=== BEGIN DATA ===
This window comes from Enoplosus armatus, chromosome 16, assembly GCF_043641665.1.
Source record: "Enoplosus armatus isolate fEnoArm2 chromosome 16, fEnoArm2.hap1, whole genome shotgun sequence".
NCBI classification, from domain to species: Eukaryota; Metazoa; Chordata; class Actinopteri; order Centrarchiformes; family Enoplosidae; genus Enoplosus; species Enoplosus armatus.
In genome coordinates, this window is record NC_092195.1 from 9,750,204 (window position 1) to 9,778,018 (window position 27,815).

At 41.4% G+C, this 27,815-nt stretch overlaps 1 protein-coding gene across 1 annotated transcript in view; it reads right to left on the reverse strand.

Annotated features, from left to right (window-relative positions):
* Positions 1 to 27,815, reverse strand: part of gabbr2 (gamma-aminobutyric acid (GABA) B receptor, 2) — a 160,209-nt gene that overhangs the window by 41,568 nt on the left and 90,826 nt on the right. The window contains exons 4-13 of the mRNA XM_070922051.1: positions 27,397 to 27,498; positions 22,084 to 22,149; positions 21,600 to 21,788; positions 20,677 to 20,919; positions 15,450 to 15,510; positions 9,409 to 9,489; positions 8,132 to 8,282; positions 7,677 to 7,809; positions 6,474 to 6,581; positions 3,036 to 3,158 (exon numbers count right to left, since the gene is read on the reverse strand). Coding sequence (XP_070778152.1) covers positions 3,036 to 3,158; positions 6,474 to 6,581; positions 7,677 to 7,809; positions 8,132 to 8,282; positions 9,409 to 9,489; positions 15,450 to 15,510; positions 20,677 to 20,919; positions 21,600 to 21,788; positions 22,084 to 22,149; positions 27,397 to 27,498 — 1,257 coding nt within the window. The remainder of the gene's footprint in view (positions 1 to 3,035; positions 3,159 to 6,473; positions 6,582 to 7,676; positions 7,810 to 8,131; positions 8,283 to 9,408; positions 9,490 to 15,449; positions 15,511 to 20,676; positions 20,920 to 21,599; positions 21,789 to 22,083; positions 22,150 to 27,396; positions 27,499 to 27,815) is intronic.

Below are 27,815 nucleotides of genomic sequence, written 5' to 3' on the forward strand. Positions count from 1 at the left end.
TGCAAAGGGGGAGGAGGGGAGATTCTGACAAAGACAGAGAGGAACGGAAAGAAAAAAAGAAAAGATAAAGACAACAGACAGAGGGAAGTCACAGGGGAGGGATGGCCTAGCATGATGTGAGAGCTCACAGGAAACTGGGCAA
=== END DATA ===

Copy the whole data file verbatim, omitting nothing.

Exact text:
This window comes from Enoplosus armatus, chromosome 16, assembly GCF_043641665.1.
Source record: "Enoplosus armatus isolate fEnoArm2 chromosome 16, fEnoArm2.hap1, whole genome shotgun sequence".
NCBI classification, from domain to species: Eukaryota; Metazoa; Chordata; class Actinopteri; order Centrarchiformes; family Enoplosidae; genus Enoplosus; species Enoplosus armatus.
In genome coordinates, this window is record NC_092195.1 from 9,750,204 (window position 1) to 9,778,018 (window position 27,815).

At 41.4% G+C, this 27,815-nt stretch overlaps 1 protein-coding gene across 1 annotated transcript in view; it reads right to left on the reverse strand.

Annotated features, from left to right (window-relative positions):
* Positions 1 to 27,815, reverse strand: part of gabbr2 (gamma-aminobutyric acid (GABA) B receptor, 2) — a 160,209-nt gene that overhangs the window by 41,568 nt on the left and 90,826 nt on the right. The window contains exons 4-13 of the mRNA XM_070922051.1: positions 27,397 to 27,498; positions 22,084 to 22,149; positions 21,600 to 21,788; positions 20,677 to 20,919; positions 15,450 to 15,510; positions 9,409 to 9,489; positions 8,132 to 8,282; positions 7,677 to 7,809; positions 6,474 to 6,581; positions 3,036 to 3,158 (exon numbers count right to left, since the gene is read on the reverse strand). Coding sequence (XP_070778152.1) covers positions 3,036 to 3,158; positions 6,474 to 6,581; positions 7,677 to 7,809; positions 8,132 to 8,282; positions 9,409 to 9,489; positions 15,450 to 15,510; positions 20,677 to 20,919; positions 21,600 to 21,788; positions 22,084 to 22,149; positions 27,397 to 27,498 — 1,257 coding nt within the window. The remainder of the gene's footprint in view (positions 1 to 3,035; positions 3,159 to 6,473; positions 6,582 to 7,676; positions 7,810 to 8,131; positions 8,283 to 9,408; positions 9,490 to 15,449; positions 15,511 to 20,676; positions 20,920 to 21,599; positions 21,789 to 22,083; positions 22,150 to 27,396; positions 27,499 to 27,815) is intronic.

Below are 27,815 nucleotides of genomic sequence, written 5' to 3' on the forward strand. Positions count from 1 at the left end.
TGCAAAGGGGGAGGAGGGGAGATTCTGACAAAGACAGAGAGGAACGGAAAGAAAAAAAGAAAAGATAAAGACAACAGACAGAGGGAAGTCACAGGGGAGGGATGGCCTAGCATGATGTGAGAGCTCACAGGAAACTGGGCAA